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Vietnam’s Submarine Fleet: What Impact on the South China Sea?; By Carlyle A. Thayer

C3S Paper No. 0006/2016


We are preparing a report on Vietnam’s acquisition of submarines. We request your assessment of the following issues:

(1) when will the submarines become operational

(2) who will Vietnamese submarines impact on the current naval balance in the South China Sea?

ANSWER: Vietnam plans to have a submarine brigade operational by 2017. The Varshavyanka-class submarines are designed for anti-submarine warfare, antishipping and anti-surface ship warfare, patrol and general reconnaissance, and for the defence of naval bases and coastlines. They are capable of operating in relatively shallow water. The assessment of whether or not Vietnam can absorb submarines and create a credible deterrent is now becoming clearer with reports by diplomatic observers that Vietnam’s submarines are undertaking patrols along Vietnam’s coast. More recent press accounts indicate that the Vietnamese submarines have commenced patrols without their Russian advisers. In addition, Vietnamese crews are currently undergoing training at India’s INS Satavahana submarine center in undersea warfare doctrine and tactics. In 2017, when all six submarines are operational, they will add a major capability in Vietnam’s ability to develop anti-access/area denial capabilities against any country seeking to enter Vietnamese waters with hostile intent. In addition, the Varshavyanka-class submarines will add a potent strike capability with their anti-ship and land attack cruise missiles. Vietnam’s emerging submarine fleet will be based at Cam Ranh Bay. The ability of these submarines to deploy stealthily will be put at risk if China permanently stations anti-submarine warfare aircraft on Fiery Cross Reef where a three-kilometer long run-way has been constructed. When all of Vietnam’s current and future arms acquisitions are taken into account it is evident that Vietnam has taken major steps to develop a robust capacity to resist maritime intervention by a hostile power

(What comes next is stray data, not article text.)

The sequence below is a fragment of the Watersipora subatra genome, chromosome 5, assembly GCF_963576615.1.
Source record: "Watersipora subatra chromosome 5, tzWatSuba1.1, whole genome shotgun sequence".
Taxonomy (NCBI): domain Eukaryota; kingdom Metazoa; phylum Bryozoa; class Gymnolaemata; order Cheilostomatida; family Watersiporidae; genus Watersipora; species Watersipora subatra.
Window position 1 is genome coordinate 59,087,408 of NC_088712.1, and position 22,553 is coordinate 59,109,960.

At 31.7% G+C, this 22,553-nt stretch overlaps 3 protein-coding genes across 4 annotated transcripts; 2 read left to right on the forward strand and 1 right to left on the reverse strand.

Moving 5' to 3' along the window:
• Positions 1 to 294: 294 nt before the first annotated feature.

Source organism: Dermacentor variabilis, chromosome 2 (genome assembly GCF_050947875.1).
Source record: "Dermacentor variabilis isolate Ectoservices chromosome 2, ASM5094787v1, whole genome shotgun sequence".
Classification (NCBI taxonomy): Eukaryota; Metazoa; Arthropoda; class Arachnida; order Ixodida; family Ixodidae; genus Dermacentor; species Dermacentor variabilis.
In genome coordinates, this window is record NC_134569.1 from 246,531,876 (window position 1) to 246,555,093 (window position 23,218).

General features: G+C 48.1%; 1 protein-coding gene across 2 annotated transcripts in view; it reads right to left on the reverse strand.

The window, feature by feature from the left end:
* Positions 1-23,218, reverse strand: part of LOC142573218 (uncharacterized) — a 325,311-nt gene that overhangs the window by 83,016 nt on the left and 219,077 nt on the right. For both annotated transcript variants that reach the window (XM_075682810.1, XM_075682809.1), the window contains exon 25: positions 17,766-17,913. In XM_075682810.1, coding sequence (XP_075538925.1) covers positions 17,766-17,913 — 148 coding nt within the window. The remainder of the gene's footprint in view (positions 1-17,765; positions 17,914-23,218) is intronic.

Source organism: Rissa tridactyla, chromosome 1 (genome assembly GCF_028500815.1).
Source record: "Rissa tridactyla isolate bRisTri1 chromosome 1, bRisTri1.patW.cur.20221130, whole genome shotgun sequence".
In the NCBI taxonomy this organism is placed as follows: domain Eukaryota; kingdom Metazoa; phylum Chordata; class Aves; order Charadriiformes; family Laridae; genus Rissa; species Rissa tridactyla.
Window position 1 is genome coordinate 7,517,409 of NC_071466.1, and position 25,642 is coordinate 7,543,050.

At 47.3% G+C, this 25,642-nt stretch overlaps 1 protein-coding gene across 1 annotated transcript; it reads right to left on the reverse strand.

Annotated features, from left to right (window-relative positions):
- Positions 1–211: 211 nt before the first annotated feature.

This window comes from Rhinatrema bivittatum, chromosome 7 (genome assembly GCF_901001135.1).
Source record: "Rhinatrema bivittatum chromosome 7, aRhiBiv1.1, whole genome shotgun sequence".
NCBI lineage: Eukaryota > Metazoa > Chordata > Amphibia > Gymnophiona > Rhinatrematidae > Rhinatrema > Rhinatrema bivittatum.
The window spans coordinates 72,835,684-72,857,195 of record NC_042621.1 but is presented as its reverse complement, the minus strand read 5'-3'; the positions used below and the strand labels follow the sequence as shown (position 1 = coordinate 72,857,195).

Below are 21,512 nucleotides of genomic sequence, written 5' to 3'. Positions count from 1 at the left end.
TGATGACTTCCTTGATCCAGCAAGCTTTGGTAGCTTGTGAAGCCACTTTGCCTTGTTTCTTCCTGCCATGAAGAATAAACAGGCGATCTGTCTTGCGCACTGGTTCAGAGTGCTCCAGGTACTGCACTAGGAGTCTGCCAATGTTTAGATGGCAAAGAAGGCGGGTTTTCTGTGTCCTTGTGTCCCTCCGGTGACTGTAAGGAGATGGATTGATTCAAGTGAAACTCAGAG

This has taken the form of developing a counter-intervention strategy that integrates shore-based artillery and missile systems; Su-30 multirole jet fighters; fast attack craft, corvettes and frigates armed with ship-to-ship missiles; and Varshavyanka-class submarines. These weapon systems should enable Vietnam to make it extremely costly for China to conduct maritime operations within a 200-300 nautical miles band of water along Vietnam’s coast from the Vietnam-China border in the northeast to around Da Nang in central Vietnam if not further south. Additionally, Vietnam also has the capacity to strike China’s major naval base near Sanya on Hainan Island and military facilities on Woody Island.

(Carlyle A. Thayer is Emeritus Professor, The University of New South Wales at the Australian Defence Force Academy, Canberra. Email: c.thayer@adfa.edu.au)

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